The Do’s and Don’ts of International Content Localization

Post by Cara Hebert, SEO Analyst

While global SEO as a whole can provide tremendous value for international businesses, international localization goes well beyond the generic campaign and should express an understanding of local behaviors, preferences and cultural habits. Successful localization can translate into increased leads, conversions and revenue through the simple process of understanding the customer. Here are some quick “do’s” and “don’ts” in understanding international localization:

Don’t: Use translations without understanding cultural significance

Localization is NOT translation. The Internet is full of marketing horror stories in which companies simply translated a current campaign without checking the local implications. For example:

The American Dairy Association

In English: “Got Milk?”

In Spanish: “Are you lactating?”

Perdue Chicken

In English: “It takes a tough man to make a chicken tender.”

In Spanish: “It takes a hard man to make a chicken aroused.”


In English: “Turn it loose.”

In Spanish: “Suffer from diarrhea.”

If this is what can go wrong with only one line of text, imagine the problems that could ensue from translating an entire site!

Don’t: Chose keywords with high search volume just because

Localization is also not just keyword research. While every marketing campaign should have a data-driven approach, simply typing keywords into Google AdWords isn’t enough. Each keyword should be thoroughly researched to ensure that the meaning remains the same and that there are no missed keywords. Generally, if a keyword has unusually high search volume that seems too good to be true, it’s not true.

For example, when American-based Colgate tried to launch its new toothpaste “Cue” in France, the translation worked perfectly and search volume was high. However, “cue” was unfortunately already the name of an infamous porn magazine. While Colgate most likely didn’t offend a large amount of customers, the name affiliation between the two certainly didn’t help.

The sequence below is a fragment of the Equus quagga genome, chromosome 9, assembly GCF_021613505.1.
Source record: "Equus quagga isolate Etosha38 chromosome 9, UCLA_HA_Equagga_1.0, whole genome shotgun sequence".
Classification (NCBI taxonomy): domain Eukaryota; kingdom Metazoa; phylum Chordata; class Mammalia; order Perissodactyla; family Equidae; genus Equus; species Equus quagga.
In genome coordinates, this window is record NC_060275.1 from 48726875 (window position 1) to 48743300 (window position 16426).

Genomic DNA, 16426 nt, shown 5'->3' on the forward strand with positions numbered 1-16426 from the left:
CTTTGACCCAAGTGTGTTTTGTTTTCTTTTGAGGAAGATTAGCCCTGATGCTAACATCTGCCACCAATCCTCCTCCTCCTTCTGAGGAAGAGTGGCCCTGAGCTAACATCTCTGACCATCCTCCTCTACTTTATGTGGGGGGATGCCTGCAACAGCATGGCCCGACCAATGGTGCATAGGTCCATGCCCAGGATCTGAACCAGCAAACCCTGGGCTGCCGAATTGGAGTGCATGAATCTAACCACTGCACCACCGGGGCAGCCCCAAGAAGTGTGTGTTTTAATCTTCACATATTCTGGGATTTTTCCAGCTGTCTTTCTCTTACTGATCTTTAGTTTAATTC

Do: Research local competitors in each market

International localization does, however, entail deep competitor research. The first step in this process is to identify local competitors within each market. While your company may be competing with other global enterprises, when conducting a competitor analysis for international localization, it’s best to target companies operating strictly within the market limits. These competitors will generally have a better understanding of native culture and therefore be targeting more locally relevant keywords.

Do: Demonstrate understanding of the customer

Rather than using a generic keyword in hopes that it is used universally, international localization demonstrates the importance of the customer through the research and understanding of each cultural market. By undertaking this process, companies are able to offer consumers a more relevant and seamless user experience, regardless of location.

As illustrated, a little research goes a long way, and you’ll find that international localization should always be at the base of your global SEO campaign.


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